New Extreme Weather Map to Reveal Weather Records Shattered in 2012; Thousands of Records Broken

Published Tuesday, January 15, 2013 at 11:31 am

recordJan. 15, 2013. Thousands of monthly weather records were broken in communities throughout the US, including more than 57 in North Carolina, as detailed in an updated interactive extreme weather mapping tool and year-end review to be released at noon EST on Tuesday, January 15, 2013, by the Natural Resources Defense Council (NRDC). 2012 tallies reveal even more monthly weather records set than the 3,251 records smashed in 2011, with record-breaking heat, rainfall and snow catalogued by state. 

In 2012, Americans experienced several unforgettably devastating extreme events. Climate scientists say these types of events are fueled by climate change:

* 2012 was the warmest year ever recorded in the US, according to the National Oceanic and Atmospheric Administration’s (NOAA) State of the Climate report released last week. 

* Hurricane Sandy’s storm surge height, 13.88 feet, broke the all-time record in New York Harbor, and ravaged communities across New Jersey and New York with floodwaters and winds. 

* The summer of 2012 was the worst drought in 50 years across the nation’s breadbasket, with over 1,300 US counties in 29 states declared drought disaster areas.

* The hottest March on record in the contiguous US, and July was the hottest single month ever recorded in the lower 48 states.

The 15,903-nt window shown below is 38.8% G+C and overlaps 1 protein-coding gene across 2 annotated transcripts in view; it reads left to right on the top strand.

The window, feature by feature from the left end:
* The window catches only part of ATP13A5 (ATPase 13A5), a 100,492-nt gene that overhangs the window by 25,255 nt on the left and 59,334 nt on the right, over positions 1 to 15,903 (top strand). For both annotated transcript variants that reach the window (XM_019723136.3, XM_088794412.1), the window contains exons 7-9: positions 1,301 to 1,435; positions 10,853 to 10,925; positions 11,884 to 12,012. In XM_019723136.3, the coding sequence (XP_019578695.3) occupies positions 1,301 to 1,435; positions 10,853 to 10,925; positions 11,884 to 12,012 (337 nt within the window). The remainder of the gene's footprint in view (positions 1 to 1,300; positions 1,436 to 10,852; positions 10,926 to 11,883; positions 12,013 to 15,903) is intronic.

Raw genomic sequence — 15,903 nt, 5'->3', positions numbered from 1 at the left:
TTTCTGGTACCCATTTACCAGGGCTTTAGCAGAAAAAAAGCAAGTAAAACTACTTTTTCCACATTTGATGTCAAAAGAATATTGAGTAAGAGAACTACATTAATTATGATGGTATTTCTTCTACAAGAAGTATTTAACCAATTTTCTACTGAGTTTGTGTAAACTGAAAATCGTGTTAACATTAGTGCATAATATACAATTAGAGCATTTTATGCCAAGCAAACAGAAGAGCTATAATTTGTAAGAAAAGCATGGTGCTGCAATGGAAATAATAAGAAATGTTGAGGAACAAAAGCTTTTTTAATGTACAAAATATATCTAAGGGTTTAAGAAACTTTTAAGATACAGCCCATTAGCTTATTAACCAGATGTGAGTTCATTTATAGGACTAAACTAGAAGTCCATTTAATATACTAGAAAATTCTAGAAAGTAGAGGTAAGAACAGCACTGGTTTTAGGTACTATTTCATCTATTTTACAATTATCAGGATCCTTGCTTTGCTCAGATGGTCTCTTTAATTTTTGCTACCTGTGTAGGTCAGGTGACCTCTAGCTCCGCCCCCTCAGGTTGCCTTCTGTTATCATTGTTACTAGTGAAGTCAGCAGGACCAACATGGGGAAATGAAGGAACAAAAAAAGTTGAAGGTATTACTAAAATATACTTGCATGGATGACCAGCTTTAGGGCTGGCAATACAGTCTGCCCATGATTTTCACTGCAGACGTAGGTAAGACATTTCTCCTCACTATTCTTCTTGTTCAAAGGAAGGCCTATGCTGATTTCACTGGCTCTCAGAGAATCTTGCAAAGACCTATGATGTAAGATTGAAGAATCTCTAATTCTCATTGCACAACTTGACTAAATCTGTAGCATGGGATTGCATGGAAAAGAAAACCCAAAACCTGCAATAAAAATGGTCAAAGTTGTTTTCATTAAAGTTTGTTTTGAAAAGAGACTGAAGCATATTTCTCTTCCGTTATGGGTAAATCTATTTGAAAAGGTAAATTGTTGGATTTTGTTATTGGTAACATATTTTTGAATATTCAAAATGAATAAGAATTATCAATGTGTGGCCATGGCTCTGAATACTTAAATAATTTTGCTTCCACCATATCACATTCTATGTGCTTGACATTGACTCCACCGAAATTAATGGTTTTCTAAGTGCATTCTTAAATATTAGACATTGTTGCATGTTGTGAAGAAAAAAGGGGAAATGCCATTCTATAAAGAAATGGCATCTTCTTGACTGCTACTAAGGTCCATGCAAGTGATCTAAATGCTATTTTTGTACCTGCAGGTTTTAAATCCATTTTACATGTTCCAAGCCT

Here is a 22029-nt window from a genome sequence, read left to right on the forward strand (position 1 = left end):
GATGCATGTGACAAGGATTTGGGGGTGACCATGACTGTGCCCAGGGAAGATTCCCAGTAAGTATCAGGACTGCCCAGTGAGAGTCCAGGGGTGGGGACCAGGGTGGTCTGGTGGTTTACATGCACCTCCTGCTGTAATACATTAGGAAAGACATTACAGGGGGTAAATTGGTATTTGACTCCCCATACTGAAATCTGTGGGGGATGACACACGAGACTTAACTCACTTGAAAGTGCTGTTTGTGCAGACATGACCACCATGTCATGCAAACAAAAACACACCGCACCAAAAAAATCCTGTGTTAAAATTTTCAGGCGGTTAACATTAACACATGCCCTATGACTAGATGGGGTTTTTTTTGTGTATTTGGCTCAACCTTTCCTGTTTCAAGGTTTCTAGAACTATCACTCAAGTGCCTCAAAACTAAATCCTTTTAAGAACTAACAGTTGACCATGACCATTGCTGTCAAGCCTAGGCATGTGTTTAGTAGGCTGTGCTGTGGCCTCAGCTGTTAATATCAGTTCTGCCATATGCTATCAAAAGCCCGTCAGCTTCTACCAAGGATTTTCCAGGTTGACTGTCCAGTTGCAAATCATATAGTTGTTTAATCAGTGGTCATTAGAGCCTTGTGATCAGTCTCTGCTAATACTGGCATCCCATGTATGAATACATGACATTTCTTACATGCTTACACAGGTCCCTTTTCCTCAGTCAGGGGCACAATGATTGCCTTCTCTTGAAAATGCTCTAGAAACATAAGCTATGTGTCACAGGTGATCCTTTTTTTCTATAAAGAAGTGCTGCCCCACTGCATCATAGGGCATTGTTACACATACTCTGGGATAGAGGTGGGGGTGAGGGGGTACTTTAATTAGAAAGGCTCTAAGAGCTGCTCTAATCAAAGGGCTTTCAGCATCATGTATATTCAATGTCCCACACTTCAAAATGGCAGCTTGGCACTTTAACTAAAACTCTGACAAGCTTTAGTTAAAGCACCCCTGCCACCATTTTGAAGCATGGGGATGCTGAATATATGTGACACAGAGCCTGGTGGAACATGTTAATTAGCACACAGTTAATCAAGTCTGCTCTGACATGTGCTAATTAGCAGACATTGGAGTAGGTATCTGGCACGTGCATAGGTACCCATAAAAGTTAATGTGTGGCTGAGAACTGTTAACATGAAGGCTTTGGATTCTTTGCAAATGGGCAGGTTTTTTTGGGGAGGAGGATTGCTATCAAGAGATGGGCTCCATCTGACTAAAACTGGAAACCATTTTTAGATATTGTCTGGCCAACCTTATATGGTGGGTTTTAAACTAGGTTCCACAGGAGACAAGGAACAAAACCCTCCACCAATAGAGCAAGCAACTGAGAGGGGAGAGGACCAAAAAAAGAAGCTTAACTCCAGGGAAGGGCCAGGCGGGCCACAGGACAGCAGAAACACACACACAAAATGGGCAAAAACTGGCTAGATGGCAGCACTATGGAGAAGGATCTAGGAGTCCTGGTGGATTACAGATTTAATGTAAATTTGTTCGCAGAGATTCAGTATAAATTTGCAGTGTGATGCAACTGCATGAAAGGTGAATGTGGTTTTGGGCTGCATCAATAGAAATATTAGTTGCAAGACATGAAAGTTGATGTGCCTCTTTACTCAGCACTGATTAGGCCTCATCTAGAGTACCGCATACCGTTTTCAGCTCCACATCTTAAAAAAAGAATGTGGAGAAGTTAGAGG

* Wildfires burned over 9.2 million acres in the US, and destroyed hundreds of homes.  

NOAA has estimated that 2012 will surpass 2011 in aggregate costs for U.S. annual billion-dollar disasters, in large part due to the trails of destruction from Superstorm Sandy and the yearlong drought.

The weather map will be available as of noon EST on January 15, 2013 at www.nrdc.org/extremeweather

The Natural Resources Defense Council (NRDC) is an international nonprofit environmental organization with more than 1.3 million members and online activists. Since 1970, our lawyers, scientists, and other environmental specialists have worked to protect the world’s natural resources, public health, and the environment. NRDC has offices in New York City, Washington, D.C., Los Angeles, San Francisco, Chicago, Livingston, Montana, and Beijing. Visit us at www.nrdc.org and follow us on Twitter @NRDC.

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